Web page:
November 26, 2006
I am starting to get in the swing of how to listen to myself now.
Last night, the crowd reaction was significantly softer than the night before, and I knew it would be right from the start. Right from my ‘Hi’. The rhythms of the laughs were the same – strongest and weakest laughs all in the same place – but the overall intensity of their reactions was softer. I listened carefully to how the other performers went because I need to know how I fit into the general pattern of the night. I did notice that there were the same general trends through the night – not the intensity of the night before. But of course, it is much more noticeable when it is someone like me who only really has three guaranteed laughs in her routine.
Different nights do have different chemistries, and now I need to learn what to do about that. People with experience have stronger total performances and so their flat patches do not have such an impact on their overall performance as mine do. They do not lose the audience in the way that I might.
Lesson that is starting to sink in: it’s not all about the jokes.
So now I have two recordings of two reasonably similar performances done in close proximity to each other. The thing I need to learn from them is how to ride the audience reaction. To be ready for whateve response I get and to mould my show to them.
Didn’t drink anything after the show, but stayed too late listening to the chat. This is something I enjoy very much, because it is just so different to any other chats I ever have. Then watched quizmania when I came home. For an hour. For goodness’ sake.
November 25, 2006
So last night went really well. The break has done me good.
I spent last Sunday at the workshop with Rachel, and it gave me a few new ideas about preparing for the performance. I was pretty nervous about going on. An uncertain kind of nervous. And because of feeling so strange at the moment (only a few hours before I’d been at the doctor trying to work out why i’ve been feeling so dizzy for the last few weeks) I think I felt even worse. I used a few of the arm twirling things which seemed to work.
Funny thing though, the crowd really liked it, when I didn’t feel like I was giving my best performance. I felt like I was a bit too relaxed. But maybe that’s because I feel better with it. And certainly I did feel like I found the rhythm of the introduction. Chopped off the end, so I ended on a high. Which makes it even shorter than it was, but short and funny is better than long and not so.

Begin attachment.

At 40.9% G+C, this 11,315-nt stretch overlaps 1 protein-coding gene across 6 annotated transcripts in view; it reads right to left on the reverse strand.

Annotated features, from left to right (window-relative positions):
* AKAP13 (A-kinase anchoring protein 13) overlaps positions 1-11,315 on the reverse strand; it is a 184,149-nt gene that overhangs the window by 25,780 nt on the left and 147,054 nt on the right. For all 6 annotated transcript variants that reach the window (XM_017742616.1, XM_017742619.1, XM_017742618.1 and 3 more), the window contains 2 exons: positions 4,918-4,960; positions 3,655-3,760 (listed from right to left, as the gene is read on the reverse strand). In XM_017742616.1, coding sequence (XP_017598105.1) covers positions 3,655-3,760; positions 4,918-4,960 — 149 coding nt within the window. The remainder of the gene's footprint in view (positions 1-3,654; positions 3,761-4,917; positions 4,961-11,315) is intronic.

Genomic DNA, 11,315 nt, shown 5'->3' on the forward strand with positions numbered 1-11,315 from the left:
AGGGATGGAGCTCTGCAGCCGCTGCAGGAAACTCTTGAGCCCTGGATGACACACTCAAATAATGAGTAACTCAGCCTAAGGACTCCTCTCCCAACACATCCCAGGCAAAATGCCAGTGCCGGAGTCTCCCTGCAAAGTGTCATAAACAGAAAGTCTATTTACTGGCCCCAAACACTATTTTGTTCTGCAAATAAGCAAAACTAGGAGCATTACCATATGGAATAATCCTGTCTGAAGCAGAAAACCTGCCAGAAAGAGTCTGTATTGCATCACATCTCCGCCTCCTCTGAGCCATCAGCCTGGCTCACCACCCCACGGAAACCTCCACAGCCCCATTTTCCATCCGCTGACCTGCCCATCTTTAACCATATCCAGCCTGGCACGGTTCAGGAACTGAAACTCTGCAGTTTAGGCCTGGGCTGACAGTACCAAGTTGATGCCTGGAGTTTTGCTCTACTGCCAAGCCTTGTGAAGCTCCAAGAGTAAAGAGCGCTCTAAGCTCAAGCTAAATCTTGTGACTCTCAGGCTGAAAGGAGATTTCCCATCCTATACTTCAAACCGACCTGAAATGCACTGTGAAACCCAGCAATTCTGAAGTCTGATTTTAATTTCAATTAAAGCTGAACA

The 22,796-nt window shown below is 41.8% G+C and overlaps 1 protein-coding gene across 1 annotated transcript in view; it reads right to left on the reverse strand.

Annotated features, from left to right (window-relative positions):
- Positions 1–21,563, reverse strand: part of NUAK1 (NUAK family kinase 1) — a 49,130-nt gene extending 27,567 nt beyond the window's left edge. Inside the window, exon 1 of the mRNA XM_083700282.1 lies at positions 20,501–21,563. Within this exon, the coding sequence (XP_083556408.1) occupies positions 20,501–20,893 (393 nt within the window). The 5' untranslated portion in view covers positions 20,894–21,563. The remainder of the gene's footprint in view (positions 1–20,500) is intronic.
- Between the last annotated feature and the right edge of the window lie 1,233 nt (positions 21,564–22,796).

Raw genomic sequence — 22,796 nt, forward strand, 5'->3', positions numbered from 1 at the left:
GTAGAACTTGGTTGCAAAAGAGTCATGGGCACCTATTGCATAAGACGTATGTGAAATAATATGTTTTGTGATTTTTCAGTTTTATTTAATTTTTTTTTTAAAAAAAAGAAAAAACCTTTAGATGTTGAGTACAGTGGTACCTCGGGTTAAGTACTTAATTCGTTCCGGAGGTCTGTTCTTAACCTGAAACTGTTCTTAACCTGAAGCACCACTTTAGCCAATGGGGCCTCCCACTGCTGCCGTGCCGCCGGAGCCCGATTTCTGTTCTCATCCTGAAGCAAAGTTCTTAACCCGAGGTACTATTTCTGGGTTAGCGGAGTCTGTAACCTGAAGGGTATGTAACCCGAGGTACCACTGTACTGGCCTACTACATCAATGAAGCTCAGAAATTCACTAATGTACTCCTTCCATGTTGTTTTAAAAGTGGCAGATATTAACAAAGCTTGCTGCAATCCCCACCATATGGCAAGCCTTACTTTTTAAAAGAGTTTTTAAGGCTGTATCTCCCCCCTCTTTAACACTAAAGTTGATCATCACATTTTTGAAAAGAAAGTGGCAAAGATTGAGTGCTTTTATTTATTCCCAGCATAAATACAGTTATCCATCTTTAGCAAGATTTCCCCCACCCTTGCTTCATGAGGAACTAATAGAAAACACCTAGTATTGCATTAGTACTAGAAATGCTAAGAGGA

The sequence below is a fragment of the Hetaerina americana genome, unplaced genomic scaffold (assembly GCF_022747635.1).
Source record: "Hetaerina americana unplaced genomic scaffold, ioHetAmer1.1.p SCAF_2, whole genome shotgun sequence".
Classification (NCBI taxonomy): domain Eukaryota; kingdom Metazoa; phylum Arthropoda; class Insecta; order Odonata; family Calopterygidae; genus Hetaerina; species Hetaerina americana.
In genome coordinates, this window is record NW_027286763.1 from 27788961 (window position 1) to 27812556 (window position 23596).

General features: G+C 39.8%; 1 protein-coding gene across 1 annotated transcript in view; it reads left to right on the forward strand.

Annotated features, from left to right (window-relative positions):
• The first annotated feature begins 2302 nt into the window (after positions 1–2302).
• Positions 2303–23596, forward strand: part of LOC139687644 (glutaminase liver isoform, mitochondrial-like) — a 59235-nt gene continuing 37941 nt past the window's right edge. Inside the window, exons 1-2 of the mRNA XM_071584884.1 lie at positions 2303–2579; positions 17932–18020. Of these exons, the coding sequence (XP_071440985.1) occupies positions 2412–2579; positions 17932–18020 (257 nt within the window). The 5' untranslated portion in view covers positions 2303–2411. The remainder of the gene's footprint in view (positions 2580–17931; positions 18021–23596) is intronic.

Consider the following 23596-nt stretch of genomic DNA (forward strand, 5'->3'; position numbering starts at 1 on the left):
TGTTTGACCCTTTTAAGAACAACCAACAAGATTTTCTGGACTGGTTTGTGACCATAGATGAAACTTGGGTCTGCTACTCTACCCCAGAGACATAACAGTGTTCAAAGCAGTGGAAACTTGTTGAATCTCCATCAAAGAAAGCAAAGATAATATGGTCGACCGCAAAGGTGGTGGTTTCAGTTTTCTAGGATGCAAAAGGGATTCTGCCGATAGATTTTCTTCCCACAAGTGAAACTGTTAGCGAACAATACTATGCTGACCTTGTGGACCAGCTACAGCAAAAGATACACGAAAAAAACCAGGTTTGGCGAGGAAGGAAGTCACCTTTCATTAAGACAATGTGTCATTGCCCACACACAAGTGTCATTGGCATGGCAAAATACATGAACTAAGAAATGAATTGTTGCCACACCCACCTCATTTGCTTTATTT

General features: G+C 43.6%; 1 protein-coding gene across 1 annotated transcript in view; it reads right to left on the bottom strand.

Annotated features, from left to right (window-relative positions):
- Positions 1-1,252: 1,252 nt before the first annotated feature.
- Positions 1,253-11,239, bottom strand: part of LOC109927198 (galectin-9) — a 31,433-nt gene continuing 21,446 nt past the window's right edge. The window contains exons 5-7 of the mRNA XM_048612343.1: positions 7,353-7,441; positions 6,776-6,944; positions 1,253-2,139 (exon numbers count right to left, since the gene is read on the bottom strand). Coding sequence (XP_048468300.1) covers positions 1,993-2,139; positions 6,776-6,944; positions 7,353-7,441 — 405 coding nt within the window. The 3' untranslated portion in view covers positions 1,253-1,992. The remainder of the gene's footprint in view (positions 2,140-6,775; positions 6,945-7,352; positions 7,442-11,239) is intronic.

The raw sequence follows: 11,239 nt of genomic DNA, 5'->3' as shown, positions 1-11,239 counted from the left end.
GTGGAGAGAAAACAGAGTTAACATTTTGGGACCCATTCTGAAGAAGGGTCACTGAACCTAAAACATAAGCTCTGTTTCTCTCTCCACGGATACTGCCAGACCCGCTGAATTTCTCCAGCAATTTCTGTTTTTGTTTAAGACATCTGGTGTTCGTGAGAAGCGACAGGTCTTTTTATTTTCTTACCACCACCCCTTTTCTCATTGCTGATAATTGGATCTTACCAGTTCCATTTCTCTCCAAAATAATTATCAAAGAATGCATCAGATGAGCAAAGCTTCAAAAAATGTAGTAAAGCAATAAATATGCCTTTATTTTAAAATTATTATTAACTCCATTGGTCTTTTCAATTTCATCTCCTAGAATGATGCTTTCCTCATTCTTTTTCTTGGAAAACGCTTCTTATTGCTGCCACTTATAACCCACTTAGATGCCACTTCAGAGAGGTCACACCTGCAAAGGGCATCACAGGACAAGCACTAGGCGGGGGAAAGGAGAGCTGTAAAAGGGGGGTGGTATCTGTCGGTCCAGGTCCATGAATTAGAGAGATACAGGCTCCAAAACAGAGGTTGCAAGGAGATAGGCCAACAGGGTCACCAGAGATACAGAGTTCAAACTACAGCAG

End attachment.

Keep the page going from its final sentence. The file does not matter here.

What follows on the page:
So now, I’ve got to spend this afternoon working, and pretending that I can concentrate rather than having all my attention consumed by tonight’s performance.
PS One strange thing, at around 12 o’clock in the serious human rights workshop I was at a few Saturdays ago, my heart started to thump, my breath went short and my stomach lurched. And over lunch, I said to James ‘you know, I think I’ve got so in the rhythm of my Saturday nights that I’ve gone into performance mode without even meaning to’. And he said ‘I’m glad you said that, because I looked over at you and thought ‘she’s gone to a different place I wonder what’s happened”. So that’s weird, isn’t it?
November 5, 2006
What an awful night last night was. For me. Everyone else went so well, but I did not. It was the first of the Christmas nights, and the place was packed. And while I didn’t die, and I didn’t fall off the stage, I just didn’t work that well.
It’s time to move myself along a bit, time to write more stuff, find myself a routine, not just a couple of minutes of jokes. So, I’ve been spending time letting go of what I’ve got, thinking of new things to put in. Like when I was moving the novel from the first to the second draft. You almost have to start again. But not quite.
And the difference between writing a novel and writing a stand up script (or at least the most important difference for me at the moment), is that you don’t have to show the beginnings of the new draft to anyone.
For three months, I’ve been working to the same script line after careful, careful line. So adding pieces in threw me a bit. All day, I was filled with this idea that it wasn’t going to work. And so it didn’t. There is so much to learn. Learning to write, to perform, to go back on. Even when you think it was so, so awful and you never want to do it again.
I recorded my set last night. That’s the first time I’ve recorded it. The recording quality isn’t that good, but I listened to it in the car on the way home. And it wasn’t the car crash I thought it was. There are some good laughs coming through. But I have never fumbled a line before, and now I have to listen to it over and over again.
I won’t be on stage for a few weeks now. It will be good to give myself a break. On the other hand, having fallen off the horse, it is always good if you can get straight back on.